The River Campus Medical Emergency Response Team is set to receive a 2007 Jeep Grand Cherokee to help its members travel around campus. The car will be put into use next semester. The recent purchase was the result of over three years of petitioning by the MERT Executive Board.

In May 2005, the Executive Board of MERT, led by then Director of Operations Joshua Brown ’06, submitted a 25-page proposal requesting a vehicle in order to alleviate pressure on MERT members and help expand MERT’s coverage across the River Campus and beyond. The issue was put off until January of this year, when MERT pushed their proposal at a meeting attended by UR security, University Health Services and other campus organizations. Finally, in August of this year, the car was approved and purchased at a discount price on a state contract.

“This has been an ongoing project over the last three years,” Assistant Director of Operations and junior Brad Goldberg said. “It was known at the time it was introduced that it was going to be a long process.”

The car is being paid for by UR security, UHS and the College. It will have orange lights, not red lights, so that vehicles in front will not have to yield.

“The vehicle will be expected to be operated in accordance with traffic laws and regulations including coming to full stops at stop signs in response to calls, operating within lawful speed limits, observance of lane markers,” Director of University Security Walter Mauldin said.

Mauldin was very impressed with the MERT leadership over the last five years, pointing to the high quality training and operational standards set by the organization.

“When I had to talk to other University administration, I was able to reassure them based on this well-established pattern of excellence and mature leadership,” he said.

The current administration of MERT is grateful for the effort that their predecessors put into getting the car.

“We recognize the work of the past Executive Boards,” Director of Operations Daniel Nassau said. “They were really the ones who made it happen.”

The new car will serve multiple purposes for MERT. The main function will be to transport MERT members across campus. Currently, they have to walk from their room to the incident.

The May 2005 proposal mentioned several instances when crew members were injured. On three separate occasions, MERT members received injuries due to carrying their heavy equipment bags, which, according to the proposition, can weigh 25-30 pounds with a full oxygen tank. On two occasions MERT members suffered injuries after slipping on ice. The car will provide speedy and safe transportation.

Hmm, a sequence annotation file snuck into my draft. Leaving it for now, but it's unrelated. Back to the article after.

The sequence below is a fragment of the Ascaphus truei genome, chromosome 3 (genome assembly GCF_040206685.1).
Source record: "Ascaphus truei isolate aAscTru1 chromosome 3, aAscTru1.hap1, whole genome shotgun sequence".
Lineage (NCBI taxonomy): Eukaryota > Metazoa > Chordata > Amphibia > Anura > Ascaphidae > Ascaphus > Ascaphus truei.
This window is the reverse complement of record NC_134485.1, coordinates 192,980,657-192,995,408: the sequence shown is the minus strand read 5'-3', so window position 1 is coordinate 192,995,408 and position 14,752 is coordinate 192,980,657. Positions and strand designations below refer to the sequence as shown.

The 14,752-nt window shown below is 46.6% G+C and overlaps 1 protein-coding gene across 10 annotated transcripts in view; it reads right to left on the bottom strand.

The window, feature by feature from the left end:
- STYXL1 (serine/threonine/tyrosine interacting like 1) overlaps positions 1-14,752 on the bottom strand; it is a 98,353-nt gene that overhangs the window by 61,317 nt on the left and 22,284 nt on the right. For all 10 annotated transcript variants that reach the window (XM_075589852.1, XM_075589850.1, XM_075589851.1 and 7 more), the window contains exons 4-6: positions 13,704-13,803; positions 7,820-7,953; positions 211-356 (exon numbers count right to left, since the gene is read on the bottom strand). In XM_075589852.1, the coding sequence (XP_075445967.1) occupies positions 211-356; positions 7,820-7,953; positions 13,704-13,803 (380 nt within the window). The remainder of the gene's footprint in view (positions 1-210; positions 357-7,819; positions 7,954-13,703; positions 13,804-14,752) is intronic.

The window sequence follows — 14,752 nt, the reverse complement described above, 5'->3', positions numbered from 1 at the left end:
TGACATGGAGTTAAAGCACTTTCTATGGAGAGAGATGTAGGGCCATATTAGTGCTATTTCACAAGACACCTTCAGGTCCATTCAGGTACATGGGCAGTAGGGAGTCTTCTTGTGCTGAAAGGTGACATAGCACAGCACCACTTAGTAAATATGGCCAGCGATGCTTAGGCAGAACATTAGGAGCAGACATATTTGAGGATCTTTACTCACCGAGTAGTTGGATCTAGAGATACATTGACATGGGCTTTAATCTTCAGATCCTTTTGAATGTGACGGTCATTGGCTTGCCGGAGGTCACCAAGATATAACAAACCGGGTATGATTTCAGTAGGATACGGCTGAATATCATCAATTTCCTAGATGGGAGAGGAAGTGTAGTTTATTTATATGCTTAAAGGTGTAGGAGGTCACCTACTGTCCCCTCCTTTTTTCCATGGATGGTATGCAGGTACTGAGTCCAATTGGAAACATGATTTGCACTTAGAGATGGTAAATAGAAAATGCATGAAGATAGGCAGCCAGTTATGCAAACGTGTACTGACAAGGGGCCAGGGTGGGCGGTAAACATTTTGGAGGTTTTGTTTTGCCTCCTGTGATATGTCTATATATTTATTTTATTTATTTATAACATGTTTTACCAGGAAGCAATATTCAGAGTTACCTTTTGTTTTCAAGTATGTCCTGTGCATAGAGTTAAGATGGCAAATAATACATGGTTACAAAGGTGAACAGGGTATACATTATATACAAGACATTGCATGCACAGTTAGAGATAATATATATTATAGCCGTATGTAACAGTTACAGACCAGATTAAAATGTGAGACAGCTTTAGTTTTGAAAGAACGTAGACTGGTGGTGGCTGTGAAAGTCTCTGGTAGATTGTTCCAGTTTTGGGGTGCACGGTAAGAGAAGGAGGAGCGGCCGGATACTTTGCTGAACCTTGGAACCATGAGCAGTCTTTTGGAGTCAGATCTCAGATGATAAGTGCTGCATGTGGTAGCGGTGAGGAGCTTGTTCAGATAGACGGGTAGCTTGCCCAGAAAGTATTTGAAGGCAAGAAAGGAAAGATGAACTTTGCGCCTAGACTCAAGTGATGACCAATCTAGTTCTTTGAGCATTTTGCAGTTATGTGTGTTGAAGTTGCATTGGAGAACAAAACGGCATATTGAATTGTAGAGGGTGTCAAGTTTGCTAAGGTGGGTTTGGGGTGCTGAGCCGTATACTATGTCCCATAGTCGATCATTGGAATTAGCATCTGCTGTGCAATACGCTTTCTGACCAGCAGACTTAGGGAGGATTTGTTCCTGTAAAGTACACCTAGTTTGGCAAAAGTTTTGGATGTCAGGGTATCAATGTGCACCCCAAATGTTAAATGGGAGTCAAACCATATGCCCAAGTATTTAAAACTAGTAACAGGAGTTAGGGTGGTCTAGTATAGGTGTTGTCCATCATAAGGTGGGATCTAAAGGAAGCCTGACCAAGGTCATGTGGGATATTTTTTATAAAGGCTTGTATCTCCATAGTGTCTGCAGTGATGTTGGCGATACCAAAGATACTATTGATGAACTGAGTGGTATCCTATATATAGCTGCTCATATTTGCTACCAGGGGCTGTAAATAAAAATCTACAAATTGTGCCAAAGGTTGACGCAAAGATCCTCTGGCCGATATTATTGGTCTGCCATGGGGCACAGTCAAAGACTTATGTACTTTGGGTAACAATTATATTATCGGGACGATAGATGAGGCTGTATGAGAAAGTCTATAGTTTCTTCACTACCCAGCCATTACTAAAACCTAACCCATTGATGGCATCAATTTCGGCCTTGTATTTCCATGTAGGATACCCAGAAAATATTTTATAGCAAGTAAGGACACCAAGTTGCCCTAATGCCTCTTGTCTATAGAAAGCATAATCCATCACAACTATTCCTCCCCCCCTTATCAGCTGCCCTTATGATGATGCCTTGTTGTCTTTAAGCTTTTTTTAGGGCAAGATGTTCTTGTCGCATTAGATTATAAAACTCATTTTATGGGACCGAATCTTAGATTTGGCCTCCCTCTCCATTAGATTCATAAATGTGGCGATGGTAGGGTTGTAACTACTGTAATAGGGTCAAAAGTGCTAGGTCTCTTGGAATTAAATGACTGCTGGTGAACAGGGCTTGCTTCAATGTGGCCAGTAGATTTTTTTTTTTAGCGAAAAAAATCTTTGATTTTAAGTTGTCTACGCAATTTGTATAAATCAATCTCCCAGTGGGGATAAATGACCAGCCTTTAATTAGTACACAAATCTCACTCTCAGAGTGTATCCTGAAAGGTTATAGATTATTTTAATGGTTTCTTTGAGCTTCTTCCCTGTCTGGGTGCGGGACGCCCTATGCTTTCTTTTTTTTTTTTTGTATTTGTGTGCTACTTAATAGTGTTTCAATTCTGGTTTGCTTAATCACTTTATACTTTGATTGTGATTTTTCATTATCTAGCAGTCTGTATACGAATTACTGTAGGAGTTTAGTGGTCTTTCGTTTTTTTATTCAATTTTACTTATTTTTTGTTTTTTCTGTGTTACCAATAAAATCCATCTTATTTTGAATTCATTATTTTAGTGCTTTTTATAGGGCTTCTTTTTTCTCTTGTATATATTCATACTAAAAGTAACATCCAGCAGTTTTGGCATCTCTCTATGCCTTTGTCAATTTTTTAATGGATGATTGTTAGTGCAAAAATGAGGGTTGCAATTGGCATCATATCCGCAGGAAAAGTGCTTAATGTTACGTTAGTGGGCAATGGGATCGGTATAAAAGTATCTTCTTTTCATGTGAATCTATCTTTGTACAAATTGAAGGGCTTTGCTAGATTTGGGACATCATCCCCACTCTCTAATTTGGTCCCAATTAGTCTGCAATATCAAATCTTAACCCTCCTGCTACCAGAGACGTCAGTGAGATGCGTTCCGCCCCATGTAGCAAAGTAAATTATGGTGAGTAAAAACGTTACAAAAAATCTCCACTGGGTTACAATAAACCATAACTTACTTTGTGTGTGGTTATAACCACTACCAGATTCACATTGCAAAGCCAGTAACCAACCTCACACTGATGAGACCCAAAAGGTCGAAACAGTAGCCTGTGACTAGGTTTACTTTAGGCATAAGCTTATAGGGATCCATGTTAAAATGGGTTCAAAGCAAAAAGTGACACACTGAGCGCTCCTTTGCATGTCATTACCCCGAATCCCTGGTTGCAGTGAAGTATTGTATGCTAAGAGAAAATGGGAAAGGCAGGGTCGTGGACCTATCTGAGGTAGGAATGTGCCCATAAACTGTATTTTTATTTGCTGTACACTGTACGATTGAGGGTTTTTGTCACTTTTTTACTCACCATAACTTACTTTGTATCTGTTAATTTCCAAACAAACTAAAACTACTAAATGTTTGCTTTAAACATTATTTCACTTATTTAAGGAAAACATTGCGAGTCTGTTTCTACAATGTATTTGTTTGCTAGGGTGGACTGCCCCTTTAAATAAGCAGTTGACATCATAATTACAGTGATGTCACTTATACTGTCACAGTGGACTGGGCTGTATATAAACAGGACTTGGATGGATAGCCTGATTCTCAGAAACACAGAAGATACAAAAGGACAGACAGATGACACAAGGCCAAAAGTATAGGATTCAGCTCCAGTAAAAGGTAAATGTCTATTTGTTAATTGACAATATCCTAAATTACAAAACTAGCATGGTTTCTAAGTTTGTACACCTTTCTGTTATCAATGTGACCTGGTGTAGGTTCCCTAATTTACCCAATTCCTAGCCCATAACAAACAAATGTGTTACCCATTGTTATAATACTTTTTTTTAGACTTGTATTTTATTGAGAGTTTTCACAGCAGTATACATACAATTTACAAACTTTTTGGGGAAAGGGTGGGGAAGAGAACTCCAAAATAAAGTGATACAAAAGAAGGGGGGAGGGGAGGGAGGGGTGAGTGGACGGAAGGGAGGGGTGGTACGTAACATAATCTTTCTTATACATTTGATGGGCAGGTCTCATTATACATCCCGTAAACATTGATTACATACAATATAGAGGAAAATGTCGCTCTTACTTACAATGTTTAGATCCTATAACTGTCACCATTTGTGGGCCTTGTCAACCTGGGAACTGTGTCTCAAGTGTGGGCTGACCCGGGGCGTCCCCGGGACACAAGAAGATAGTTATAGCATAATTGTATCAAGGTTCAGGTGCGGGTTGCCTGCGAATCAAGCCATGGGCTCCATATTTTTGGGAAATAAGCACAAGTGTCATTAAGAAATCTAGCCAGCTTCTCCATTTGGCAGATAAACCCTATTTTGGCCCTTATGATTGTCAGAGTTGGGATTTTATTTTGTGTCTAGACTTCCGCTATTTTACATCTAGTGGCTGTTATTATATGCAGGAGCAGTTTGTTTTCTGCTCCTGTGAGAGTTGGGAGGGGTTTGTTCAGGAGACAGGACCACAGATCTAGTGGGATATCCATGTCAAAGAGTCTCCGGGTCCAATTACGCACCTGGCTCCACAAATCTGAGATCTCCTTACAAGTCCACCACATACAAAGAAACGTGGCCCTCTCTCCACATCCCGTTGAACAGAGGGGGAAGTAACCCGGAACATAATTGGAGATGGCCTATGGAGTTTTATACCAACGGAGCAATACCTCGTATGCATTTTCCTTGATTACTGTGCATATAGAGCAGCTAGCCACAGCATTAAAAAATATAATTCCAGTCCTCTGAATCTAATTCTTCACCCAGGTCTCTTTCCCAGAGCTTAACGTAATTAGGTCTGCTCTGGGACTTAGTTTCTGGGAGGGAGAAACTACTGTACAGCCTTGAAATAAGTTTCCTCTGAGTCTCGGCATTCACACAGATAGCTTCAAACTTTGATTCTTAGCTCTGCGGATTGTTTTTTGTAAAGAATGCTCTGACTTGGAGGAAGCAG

The car will also allow for the transport of equipment that MERT members cannot carry in their bags, such as backboards, splints and mechanical suction devices.

“We’ll be able to carry almost all of the equipment equivalent to an ambulance,” Nassau said.

Another purpose that the car will serve is to expand the area that MERT can cover. As of now, MERT receives around 250-300 calls for service a year, and in the future, they hope to be able to receive calls from outside the River Campus.

The car will allow MERT members to respond to emergency calls in Southside, the hospital area, graduate apartments and other off-campus housing.

Nassau is convinced that MERT provides quicker service than the ambulance service contracted by the city of Rochester, Rural Metro.

“The average response time for MERT is six minutes,” he said. “Metro, on the other hand, has a response time closer to 15 minutes. That difference can be huge.”

The new car will have a huge impact on MERT and its performance in times of crisis.

The car will not be used, Nassau notes, to transport patients. Patient transport will still be left to Rural Metro if such treatment is requested by MERT or UR Security.

Although the vehicle will not transport patients, it adds a new dimension to campus saftey.

“They will be operating on a new level,” Mauldin said.Wrobel is a member of the class of 2010.

Additional reporting by Andrew Bruml

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